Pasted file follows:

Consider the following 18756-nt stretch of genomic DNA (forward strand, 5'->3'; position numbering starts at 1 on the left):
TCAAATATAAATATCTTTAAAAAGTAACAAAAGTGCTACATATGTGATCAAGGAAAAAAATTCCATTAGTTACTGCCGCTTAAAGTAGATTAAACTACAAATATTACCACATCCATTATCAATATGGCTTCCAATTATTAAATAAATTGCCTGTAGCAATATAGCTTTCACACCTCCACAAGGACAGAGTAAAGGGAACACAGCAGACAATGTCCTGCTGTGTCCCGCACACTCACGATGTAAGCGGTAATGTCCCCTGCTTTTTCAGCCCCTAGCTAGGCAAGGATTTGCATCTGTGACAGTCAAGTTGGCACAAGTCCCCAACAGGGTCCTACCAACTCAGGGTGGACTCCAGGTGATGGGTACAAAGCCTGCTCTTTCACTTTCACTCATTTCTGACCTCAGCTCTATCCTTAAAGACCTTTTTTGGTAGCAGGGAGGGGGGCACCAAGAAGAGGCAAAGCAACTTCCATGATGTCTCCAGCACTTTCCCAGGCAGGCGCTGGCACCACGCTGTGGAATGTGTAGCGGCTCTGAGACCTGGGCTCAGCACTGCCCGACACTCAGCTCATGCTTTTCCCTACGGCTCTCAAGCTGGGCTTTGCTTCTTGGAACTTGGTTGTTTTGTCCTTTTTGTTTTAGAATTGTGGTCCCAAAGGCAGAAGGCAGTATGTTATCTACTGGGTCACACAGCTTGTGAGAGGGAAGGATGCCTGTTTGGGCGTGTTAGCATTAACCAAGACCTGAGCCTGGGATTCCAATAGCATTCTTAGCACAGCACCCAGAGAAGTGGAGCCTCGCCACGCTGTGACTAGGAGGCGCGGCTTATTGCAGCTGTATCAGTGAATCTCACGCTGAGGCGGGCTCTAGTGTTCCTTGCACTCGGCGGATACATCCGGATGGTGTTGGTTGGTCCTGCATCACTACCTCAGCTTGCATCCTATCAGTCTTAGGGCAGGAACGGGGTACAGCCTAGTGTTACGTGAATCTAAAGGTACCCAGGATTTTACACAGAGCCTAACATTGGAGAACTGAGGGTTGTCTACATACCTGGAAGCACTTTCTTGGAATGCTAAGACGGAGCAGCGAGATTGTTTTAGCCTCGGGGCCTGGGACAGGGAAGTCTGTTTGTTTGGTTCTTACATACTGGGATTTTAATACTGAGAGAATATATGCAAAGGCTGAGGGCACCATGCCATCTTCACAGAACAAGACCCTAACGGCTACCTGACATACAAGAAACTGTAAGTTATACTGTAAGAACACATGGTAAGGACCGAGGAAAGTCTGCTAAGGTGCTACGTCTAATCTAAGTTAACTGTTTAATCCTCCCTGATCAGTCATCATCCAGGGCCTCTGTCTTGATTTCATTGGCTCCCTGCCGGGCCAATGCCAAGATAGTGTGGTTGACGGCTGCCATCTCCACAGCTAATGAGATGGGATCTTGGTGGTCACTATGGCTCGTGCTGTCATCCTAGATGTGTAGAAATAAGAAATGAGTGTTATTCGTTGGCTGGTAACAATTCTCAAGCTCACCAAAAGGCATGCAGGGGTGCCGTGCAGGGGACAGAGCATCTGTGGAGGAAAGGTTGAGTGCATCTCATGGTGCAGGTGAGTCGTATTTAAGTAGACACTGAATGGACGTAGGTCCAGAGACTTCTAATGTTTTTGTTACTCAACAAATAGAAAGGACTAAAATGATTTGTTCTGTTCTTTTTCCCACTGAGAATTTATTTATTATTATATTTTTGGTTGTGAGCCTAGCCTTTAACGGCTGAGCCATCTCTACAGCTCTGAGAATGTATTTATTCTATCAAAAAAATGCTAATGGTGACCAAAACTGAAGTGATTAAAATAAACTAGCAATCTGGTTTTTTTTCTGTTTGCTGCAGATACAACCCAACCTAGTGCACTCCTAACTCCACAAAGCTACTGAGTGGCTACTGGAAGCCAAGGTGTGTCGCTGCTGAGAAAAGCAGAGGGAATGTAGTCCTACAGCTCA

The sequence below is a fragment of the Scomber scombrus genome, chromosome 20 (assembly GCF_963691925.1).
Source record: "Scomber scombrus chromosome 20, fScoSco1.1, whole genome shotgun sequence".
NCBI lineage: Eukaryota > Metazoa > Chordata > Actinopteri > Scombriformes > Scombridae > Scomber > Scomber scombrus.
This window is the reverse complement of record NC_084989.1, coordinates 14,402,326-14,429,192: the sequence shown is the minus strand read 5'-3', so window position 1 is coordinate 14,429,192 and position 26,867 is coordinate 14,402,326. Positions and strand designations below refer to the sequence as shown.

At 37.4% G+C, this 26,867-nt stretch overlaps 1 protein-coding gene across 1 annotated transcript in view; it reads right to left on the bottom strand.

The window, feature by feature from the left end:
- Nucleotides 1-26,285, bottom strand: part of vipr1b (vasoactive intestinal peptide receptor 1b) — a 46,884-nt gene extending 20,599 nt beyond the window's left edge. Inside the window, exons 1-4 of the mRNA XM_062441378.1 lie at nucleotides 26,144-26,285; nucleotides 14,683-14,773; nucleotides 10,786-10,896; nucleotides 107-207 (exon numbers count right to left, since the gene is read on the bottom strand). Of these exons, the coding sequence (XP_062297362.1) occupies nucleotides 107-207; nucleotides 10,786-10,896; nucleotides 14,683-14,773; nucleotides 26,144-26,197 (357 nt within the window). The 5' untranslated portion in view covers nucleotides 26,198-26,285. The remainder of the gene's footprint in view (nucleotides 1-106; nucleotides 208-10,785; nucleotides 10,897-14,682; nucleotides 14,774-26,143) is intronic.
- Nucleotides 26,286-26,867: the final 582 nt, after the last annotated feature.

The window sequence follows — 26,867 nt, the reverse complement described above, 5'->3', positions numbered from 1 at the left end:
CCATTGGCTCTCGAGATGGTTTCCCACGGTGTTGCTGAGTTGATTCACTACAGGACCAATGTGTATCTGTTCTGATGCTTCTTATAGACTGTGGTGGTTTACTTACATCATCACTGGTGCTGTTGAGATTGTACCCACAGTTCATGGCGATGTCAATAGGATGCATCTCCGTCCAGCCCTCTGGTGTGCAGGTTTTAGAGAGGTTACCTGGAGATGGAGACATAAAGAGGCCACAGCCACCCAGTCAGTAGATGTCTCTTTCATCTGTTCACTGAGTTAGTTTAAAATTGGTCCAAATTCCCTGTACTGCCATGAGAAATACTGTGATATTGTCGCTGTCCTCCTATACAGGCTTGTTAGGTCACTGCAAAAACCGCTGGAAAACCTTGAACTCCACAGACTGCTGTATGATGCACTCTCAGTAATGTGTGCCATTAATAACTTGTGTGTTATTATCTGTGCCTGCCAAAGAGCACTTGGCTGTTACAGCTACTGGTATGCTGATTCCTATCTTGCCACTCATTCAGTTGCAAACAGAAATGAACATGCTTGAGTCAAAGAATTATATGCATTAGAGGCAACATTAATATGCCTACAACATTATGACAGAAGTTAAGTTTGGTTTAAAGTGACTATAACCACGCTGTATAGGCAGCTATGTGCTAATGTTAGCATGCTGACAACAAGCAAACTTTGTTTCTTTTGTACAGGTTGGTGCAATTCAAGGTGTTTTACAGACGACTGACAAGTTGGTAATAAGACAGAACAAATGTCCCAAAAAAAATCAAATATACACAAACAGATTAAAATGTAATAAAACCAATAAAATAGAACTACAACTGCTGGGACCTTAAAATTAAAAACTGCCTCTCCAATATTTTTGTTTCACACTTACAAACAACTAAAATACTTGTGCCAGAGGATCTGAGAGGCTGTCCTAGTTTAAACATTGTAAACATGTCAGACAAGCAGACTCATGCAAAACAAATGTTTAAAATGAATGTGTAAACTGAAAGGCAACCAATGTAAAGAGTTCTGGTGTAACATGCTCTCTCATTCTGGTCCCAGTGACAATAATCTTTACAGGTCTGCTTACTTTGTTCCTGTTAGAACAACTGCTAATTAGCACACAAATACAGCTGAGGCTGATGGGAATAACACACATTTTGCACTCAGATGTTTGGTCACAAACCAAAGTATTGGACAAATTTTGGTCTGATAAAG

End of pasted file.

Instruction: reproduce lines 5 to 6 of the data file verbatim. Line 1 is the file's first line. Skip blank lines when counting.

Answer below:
NCBI lineage: Eukaryota > Metazoa > Chordata > Actinopteri > Scombriformes > Scombridae > Scomber > Scomber scombrus.
This window is the reverse complement of record NC_084989.1, coordinates 14,402,326-14,429,192: the sequence shown is the minus strand read 5'-3', so window position 1 is coordinate 14,429,192 and position 26,867 is coordinate 14,402,326. Positions and strand designations below refer to the sequence as shown.